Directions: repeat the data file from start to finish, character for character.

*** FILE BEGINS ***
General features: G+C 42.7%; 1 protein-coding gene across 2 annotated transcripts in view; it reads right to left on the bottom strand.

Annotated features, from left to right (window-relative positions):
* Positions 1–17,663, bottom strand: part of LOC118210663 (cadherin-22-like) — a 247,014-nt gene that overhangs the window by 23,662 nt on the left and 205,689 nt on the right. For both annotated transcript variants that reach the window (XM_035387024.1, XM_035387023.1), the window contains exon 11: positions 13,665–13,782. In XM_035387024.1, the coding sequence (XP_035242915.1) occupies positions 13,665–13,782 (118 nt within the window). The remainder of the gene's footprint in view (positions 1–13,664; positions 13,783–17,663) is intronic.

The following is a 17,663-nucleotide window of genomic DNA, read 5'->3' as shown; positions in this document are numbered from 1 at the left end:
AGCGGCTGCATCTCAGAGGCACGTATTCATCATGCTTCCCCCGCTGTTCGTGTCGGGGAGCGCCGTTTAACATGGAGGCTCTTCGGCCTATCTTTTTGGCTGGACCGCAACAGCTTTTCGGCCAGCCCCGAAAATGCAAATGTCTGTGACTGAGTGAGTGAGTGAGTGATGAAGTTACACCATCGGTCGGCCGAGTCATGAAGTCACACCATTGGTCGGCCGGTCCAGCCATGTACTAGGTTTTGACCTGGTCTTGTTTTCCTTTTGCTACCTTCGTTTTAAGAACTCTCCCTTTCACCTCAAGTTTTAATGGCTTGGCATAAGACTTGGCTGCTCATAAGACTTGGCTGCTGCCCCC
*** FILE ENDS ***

General features: G+C 42.7%; 1 protein-coding gene across 2 annotated transcripts in view; it reads right to left on the bottom strand.

Annotated features, from left to right (window-relative positions):
* Positions 1–17,663, bottom strand: part of LOC118210663 (cadherin-22-like) — a 247,014-nt gene that overhangs the window by 23,662 nt on the left and 205,689 nt on the right. For both annotated transcript variants that reach the window (XM_035387024.1, XM_035387023.1), the window contains exon 11: positions 13,665–13,782. In XM_035387024.1, the coding sequence (XP_035242915.1) occupies positions 13,665–13,782 (118 nt within the window). The remainder of the gene's footprint in view (positions 1–13,664; positions 13,783–17,663) is intronic.

The following is a 17,663-nucleotide window of genomic DNA, read 5'->3' as shown; positions in this document are numbered from 1 at the left end:
AGCGGCTGCATCTCAGAGGCACGTATTCATCATGCTTCCCCCGCTGTTCGTGTCGGGGAGCGCCGTTTAACATGGAGGCTCTTCGGCCTATCTTTTTGGCTGGACCGCAACAGCTTTTCGGCCAGCCCCGAAAATGCAAATGTCTGTGACTGAGTGAGTGAGTGAGTGATGAAGTTACACCATCGGTCGGCCGAGTCATGAAGTCACACCATTGGTCGGCCGGTCCAGCCATGTACTAGGTTTTGACCTGGTCTTGTTTTCCTTTTGCTACCTTCGTTTTAAGAACTCTCCCTTTCACCTCAAGTTTTAATGGCTTGGCATAAGACTTGGCTGCTCATAAGACTTGGCTGCTGCCCCC